The latter shows Van Hemessen in a white dress, which she had slit to reveal her undergarments and bare breasts. The torn dress is her only mark of identification, but her breasts have been removed, and the dress has been nearly replaced by a decapitated one. The paintings are ambiguous, as are the texts, which are drawn from a personal and somewhat subjective journey through her past and present. The paintings, which are somewhat crude in their approach, are accompanied by a text that is difficult to read, and which is also difficult to read: a story of the artist as a transsexual, the passage from childhood to adulthood, and her years of living as an artist. The story is told in a large, cryptic inscription on the gallery wall. It has been written as a love letter. The writing is a rather heavy-handed retort to the art worlds often-burdened but passionate, sometimes-abusive, phrasing. In contrast to the very rough-and-ready paintings of Van Hemessen, which are often as small as three by four inches, the largest paintings are almost two by four feet and feature drawings and writings which are delicate and detailed. The smaller works are less grandiose, and are often depicted with the face of the artist. Van Hemess paintings are often strikingly striking, and are perhaps best experienced in a larger format.
The painting, now located at the center of the world, contains two references to her mother, who died in 1984. In the former, the artist depicts her mother weeping and begging for mercy while the world continues to burn. The former is represented by a woman who appears to be weeping herself into a mug of hot water, while the latter is a woman who is weeping, as if crying herself through a hole in her own brain. The latter painting is a projection of an oversize video camera, a model of the kind used in TV commercials. A woman in a skirt and a white tank top has the face of her mother and a tearful smile. Behind the camera, the artist, whose face has been removed, stands, her legs crossed over her chest, facing the canvas. The hole in her head is visible.The same is true of the self-portrait. The artist, dressed in white, with her hands over her mouth, is portrayed as a woman in her underwear, standing against a dark background. The viewer is confronted with a painting that has been removed, and the artist, in her underwear, stands before a mirror, facing her own self-portrait. She is self-portrait, self-portrait is self-portrait. In this painting, we see the artist in her underwear, a painting with her own head covered. In the overpainting of the image, we see that the other woman is also in her underwear, but she is not clothed, and she is not facing the camera. The painting is an image of self-portraiture. The self-portrait is an image of self-portraiture, and it is a self-portrait in a way that, in its strangeness, makes it a self-portrait.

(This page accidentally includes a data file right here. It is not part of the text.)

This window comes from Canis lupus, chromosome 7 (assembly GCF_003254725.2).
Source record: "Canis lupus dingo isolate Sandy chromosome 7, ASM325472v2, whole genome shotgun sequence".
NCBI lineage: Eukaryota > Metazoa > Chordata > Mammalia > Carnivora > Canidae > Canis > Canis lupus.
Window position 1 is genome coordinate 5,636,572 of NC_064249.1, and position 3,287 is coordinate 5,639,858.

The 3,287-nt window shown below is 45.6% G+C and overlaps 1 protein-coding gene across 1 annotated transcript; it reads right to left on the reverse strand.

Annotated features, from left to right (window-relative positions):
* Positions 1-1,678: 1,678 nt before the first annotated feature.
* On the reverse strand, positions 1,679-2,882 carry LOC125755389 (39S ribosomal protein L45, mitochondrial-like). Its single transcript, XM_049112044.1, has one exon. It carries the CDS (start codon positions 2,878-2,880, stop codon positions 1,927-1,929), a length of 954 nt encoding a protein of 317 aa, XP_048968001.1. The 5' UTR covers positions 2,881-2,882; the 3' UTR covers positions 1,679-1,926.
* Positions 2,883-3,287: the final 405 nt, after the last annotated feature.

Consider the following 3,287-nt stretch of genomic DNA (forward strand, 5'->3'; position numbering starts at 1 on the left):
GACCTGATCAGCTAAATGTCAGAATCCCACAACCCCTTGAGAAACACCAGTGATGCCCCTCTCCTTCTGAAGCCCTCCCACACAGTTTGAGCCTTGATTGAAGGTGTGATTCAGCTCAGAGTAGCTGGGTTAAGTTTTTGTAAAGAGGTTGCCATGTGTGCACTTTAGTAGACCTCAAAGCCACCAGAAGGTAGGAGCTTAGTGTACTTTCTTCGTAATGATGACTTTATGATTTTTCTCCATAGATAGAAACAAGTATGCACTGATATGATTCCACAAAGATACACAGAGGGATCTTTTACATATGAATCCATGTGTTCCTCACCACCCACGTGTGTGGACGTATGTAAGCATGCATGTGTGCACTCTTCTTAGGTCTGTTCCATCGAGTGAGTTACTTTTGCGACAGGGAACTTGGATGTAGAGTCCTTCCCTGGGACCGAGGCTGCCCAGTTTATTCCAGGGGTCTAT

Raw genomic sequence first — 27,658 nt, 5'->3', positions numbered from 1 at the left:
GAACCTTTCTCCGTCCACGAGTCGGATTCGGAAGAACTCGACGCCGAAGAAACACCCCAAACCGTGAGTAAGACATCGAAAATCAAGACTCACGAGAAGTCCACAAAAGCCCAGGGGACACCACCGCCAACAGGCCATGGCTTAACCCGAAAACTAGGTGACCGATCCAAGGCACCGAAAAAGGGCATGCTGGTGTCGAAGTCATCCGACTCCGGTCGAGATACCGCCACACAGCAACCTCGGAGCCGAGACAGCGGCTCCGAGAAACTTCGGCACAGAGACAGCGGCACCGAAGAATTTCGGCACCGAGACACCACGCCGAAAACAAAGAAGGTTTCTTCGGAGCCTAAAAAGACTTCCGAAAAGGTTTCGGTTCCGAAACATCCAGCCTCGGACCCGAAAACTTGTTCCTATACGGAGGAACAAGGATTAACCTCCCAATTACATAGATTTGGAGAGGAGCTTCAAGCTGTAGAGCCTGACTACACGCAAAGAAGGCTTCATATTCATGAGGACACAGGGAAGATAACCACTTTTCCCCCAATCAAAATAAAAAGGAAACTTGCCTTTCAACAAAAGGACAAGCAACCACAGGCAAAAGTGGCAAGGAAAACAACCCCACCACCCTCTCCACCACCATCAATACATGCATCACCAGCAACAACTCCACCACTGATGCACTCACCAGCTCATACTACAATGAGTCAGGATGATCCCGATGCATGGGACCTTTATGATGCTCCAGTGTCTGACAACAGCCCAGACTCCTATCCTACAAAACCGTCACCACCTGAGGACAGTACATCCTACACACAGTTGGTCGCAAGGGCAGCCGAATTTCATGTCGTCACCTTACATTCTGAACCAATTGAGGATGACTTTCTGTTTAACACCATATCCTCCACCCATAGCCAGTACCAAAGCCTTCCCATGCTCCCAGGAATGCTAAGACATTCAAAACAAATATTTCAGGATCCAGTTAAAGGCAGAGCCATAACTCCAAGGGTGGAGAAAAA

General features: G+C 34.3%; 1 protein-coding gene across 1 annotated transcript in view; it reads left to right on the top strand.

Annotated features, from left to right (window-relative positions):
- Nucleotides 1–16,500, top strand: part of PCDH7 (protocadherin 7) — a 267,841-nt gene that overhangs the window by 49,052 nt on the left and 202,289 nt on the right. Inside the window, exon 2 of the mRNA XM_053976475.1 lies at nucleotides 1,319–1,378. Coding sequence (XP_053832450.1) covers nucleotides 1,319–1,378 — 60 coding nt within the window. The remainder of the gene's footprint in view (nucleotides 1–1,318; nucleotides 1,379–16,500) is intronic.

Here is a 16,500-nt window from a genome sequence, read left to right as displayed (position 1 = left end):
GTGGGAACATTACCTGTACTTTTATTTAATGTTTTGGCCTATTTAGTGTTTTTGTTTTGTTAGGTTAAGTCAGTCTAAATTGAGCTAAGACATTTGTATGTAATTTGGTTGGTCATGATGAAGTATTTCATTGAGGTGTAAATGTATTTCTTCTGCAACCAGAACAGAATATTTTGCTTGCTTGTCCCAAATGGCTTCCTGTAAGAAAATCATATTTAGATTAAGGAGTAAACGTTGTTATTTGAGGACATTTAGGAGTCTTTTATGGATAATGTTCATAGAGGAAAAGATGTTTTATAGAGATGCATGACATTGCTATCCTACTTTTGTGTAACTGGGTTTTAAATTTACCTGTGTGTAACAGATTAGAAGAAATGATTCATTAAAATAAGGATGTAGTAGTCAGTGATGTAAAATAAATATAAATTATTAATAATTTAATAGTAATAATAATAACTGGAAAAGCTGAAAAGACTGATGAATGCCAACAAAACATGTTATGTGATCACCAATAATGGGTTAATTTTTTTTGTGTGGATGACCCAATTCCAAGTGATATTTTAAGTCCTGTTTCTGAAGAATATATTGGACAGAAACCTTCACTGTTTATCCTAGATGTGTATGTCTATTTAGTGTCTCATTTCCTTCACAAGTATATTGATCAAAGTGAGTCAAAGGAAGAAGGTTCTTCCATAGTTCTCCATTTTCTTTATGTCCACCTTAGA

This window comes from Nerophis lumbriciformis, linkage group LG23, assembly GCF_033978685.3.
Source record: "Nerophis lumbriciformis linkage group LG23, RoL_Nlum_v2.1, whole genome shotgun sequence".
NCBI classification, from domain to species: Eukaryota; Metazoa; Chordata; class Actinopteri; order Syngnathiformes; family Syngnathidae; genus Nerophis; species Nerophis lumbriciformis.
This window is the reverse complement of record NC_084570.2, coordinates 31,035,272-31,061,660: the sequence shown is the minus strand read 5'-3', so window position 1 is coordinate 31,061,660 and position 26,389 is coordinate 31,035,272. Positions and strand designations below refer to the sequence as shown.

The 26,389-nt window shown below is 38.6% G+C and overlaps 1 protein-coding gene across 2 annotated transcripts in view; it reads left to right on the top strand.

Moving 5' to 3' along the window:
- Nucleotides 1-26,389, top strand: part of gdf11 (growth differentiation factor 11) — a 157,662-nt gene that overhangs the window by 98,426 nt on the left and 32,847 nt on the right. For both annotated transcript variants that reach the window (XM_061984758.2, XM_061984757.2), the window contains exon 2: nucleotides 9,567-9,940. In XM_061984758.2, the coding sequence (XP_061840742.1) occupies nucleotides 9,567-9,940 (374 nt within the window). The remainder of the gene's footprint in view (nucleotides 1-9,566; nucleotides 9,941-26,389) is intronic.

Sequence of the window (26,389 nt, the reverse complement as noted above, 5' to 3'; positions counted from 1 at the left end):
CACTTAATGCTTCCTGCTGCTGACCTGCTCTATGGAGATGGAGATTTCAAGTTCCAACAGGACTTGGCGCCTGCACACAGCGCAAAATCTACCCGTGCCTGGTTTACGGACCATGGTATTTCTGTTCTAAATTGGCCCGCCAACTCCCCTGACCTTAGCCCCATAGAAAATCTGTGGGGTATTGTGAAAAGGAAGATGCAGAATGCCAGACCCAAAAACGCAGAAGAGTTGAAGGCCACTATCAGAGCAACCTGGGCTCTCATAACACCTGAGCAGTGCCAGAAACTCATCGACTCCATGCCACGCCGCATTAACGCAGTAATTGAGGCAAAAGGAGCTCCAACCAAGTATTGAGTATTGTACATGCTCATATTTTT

Catharina Van Hemessen was the first female renaissance art painter. Some of her most famous paintings are The Lamentation of Christ and Self-Portrait. . . . In these works, the artist, seated before a black screen of a canvas, is weeping, smiling, and smiling. Her arms are wrapped in black cloth. She looks as if she is about to be swallowed up by the image. The image is an angelic Madonna and Child. The figure on the canvas is sitting on the floor, her head slightly bowed. A lamp on her head casts a pale, fire-like light over her face. Her head is covered with a black cloth. She is looking at the viewer with the calm, dispassionate gaze of a medieval martyr. The whole scene is imbued with sadness.The paintings are made of canvas, canvas, oil, paper, and colored papers. The artist has painted with her hands and brushes; she lays the canvas down, brushes it, and then paints again. Sometimes she breaks the canvas, letting it fall apart. The paintings are large, irregular canvases. The canvas is stretched over wooden frames. The paintings are covered with paper. The paper is stretched over the canvas. The whole thing looks like a tablecloth. The paint is applied thinly, almost in layers. The paper is folded over the canvas. The paintings look like papers, though the titles say they are paintings. They are not. The paper is drawn and sewn into the painting.The paintings are like illustrations of painters works. The paper is rough, almost rolled, with stains and spots. There are cuts in the paper which suggest a watery or oozing stain. The paintings are made of different kinds of paper, with titles, dates, and tags attached. The tags tell the title of the painting, and show the date of its making. Sometimes the title has been removed, leaving only the date. Sometimes the date is the date of the artists death. It is always the same date. Sometimes the dates and the dates are the same one. Sometimes, too, they are of different lengths of time.